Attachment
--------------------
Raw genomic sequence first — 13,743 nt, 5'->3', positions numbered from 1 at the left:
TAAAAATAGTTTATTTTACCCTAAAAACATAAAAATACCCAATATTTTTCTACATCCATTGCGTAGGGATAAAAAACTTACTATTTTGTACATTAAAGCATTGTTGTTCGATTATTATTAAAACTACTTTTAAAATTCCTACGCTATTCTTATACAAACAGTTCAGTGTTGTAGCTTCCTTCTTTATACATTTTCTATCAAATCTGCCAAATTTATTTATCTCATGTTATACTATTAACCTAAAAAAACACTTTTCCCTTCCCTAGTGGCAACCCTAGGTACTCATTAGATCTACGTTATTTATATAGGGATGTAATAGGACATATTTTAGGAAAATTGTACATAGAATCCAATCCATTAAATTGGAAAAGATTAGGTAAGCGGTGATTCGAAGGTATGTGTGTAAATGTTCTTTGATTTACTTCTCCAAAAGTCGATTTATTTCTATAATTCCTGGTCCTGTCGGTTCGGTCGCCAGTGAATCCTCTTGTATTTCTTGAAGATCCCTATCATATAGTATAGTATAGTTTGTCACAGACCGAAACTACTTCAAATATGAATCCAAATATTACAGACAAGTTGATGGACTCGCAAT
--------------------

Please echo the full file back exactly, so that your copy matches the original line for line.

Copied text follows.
Raw genomic sequence first — 13,743 nt, 5'->3', positions numbered from 1 at the left:
TAAAAATAGTTTATTTTACCCTAAAAACATAAAAATACCCAATATTTTTCTACATCCATTGCGTAGGGATAAAAAACTTACTATTTTGTACATTAAAGCATTGTTGTTCGATTATTATTAAAACTACTTTTAAAATTCCTACGCTATTCTTATACAAACAGTTCAGTGTTGTAGCTTCCTTCTTTATACATTTTCTATCAAATCTGCCAAATTTATTTATCTCATGTTATACTATTAACCTAAAAAAACACTTTTCCCTTCCCTAGTGGCAACCCTAGGTACTCATTAGATCTACGTTATTTATATAGGGATGTAATAGGACATATTTTAGGAAAATTGTACATAGAATCCAATCCATTAAATTGGAAAAGATTAGGTAAGCGGTGATTCGAAGGTATGTGTGTAAATGTTCTTTGATTTACTTCTCCAAAAGTCGATTTATTTCTATAATTCCTGGTCCTGTCGGTTCGGTCGCCAGTGAATCCTCTTGTATTTCTTGAAGATCCCTATCATATAGTATAGTATAGTTTGTCACAGACCGAAACTACTTCAAATATGAATCCAAATATTACAGACAAGTTGATGGACTCGCAAT